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Blog - Fast food outlets and obesity

Today Public Health England has released data showing the levels of fast food outlets by population. Showing which areas have the most outlets per head. 

Densely populated cities are leading the national tables as you would expect but here in Cornwall and the Isles of Scilly we are in the top 15 in the South West region. Cornwall is in eleventh place while the Isles of Scilly is in at number nine. 

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In Cornwall and the Isles of Scilly we rely heavily on and celebrate the tourism industry and as a result it means that we have a higher than average number of food outlets. 

High levels of obesity are often seen in areas with greater social inequalities, and it’s these areas that often have a higher proportion of fast food outlets. In those areas food choices are harder, and it’s a common perception that it’s often more difficult to produce healthy food on a budget. Less nutritious food is often cheaper to buy and easier to cook than healthier alternatives. It’s also often a luxury for some families to pay for their children to take part in additional sporting or physical activities. 

Here in Cornwall and Isles of Scilly the Wellbeing and Public Health service are adopting a way of working which involves all of our partners and stakeholders to tackle the issue together along with the food industry to make it easier for people to make healthier choices when eating out. 

We are supporting the SUGAR SMART campaign to reduce the sugar consumed in our daily diets. In a recent survey in Cornwall 85% of people were worried about the amount of sugar in the food and drink they eat, and a staggering 98% of people said that it’s important to have healthy food and drinks options available when eating out.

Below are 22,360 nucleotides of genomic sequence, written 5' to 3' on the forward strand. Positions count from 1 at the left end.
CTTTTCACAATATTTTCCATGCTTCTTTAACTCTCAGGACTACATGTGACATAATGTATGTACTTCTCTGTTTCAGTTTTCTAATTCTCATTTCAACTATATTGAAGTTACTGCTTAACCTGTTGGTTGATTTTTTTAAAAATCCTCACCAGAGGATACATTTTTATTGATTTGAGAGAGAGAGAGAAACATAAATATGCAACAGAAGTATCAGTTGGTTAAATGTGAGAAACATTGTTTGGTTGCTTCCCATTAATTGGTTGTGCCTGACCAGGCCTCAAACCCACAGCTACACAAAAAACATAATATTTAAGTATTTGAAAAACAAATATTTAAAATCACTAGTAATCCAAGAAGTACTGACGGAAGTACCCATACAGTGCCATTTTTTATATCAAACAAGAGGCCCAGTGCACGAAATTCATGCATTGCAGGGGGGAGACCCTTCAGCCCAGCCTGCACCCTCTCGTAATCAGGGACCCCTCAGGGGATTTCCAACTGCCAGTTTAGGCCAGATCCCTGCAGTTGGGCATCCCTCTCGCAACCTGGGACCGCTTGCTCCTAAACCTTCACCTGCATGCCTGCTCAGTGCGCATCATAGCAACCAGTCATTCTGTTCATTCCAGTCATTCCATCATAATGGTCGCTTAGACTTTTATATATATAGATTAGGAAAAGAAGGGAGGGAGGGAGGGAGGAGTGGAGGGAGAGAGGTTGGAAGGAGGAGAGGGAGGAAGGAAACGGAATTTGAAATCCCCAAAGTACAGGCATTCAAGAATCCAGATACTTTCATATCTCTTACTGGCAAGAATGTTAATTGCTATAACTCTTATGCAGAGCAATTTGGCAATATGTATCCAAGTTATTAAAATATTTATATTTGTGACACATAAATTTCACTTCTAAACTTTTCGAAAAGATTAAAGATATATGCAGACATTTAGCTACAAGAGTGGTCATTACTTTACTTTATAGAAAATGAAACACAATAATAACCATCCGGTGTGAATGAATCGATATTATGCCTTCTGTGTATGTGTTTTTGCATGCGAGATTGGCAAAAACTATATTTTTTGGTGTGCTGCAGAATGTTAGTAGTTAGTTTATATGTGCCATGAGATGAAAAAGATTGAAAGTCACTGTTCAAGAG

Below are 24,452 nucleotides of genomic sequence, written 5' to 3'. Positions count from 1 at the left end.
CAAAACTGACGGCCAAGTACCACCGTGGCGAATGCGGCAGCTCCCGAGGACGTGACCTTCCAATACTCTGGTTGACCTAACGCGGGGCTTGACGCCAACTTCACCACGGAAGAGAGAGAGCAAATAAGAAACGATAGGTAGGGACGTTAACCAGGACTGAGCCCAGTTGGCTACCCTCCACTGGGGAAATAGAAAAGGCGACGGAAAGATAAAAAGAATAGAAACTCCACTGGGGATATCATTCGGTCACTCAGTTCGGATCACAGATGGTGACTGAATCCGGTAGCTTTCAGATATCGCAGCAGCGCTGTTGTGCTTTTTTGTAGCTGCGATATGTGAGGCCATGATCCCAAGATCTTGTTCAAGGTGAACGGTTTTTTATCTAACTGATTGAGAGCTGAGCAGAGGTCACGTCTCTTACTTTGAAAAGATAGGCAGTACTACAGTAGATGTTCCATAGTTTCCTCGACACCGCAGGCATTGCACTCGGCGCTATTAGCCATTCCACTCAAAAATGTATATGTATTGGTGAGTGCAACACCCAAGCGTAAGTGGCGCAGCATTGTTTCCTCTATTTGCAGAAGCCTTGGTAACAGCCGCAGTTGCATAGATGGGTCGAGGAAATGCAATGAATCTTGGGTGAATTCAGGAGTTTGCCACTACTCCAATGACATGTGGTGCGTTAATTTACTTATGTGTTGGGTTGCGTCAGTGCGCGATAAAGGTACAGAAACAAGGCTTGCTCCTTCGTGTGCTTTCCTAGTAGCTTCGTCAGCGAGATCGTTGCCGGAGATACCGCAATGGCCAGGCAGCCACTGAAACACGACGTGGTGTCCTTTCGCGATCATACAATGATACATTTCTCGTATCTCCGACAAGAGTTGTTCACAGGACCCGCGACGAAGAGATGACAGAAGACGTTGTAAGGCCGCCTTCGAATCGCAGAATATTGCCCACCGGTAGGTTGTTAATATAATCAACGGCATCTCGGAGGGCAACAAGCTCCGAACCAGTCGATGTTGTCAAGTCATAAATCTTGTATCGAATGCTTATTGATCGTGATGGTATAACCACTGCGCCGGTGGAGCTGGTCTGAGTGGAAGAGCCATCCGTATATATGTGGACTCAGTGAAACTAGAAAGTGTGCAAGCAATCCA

As part of the strategy we plan to scope the possibility of regulating food outlets near schools and a healthy catering award which will complement our SUGAR SMART work. 

We have an accreditation programme across Cornwall through our Food in Schools service. 

Cornwall Council’s Healthy Cornwall service (formerly Health Promotion Service) provide weight management programmes which are open to all residents in Cornwall who want support and advice for free on getting to and maintaining a healthy weight. There are dedicated programmes for children and their families, and these are also targeted into areas where we see greater inequalities. If you’d like some support to eat more healthily then visit the Healthy Cornwall website or call 01209 615600. 

Being a healthy weight is not just about a good diet, being more active is a key part of maintaining a healthy lifestyle. We have a target to get 50,000 people more active by 2020, and have projects being delivered by Cornwall Sports Partnership to help get children more active such as the annual school games and encouraging schools to take part in the Daily Mile Challenge. If you want some ideas on how to be more active or to find a new class or activity near you visit Cornwall Sports Partnership Get Active Cornwall website.

The Council, Public Health and the Cornwall Sports Partnership are working with public, private and voluntary sector partners to coordinate the plans over the next three years. A programme of significant investment is underway to improve built environments to encourage active lifestyles including a better transport system and upgraded leisure facilities. This approach has started to work together with a number of communities in Cornwall to understand and tackle the stubborn challenge of inactivity including local schools and colleges, employers, leisure and healthcare providers and voluntary groups. 

“I spent many years working as a GP and as a doctor in A&E where much of my time was spent patching people up, partly because of their lifestyle choices around smoking, drinking and poor diet and partly because of circumstances such as poor housing or social isolation. I made the move into Public Health where the focus is on preventing ill health rather than treating it, because I care deeply about giving everyone the opportunity for a healthy life.”

Dr Caroline Court, Interim Director of Wellbeing and Public Health for Cornwall and Isles of Scilly.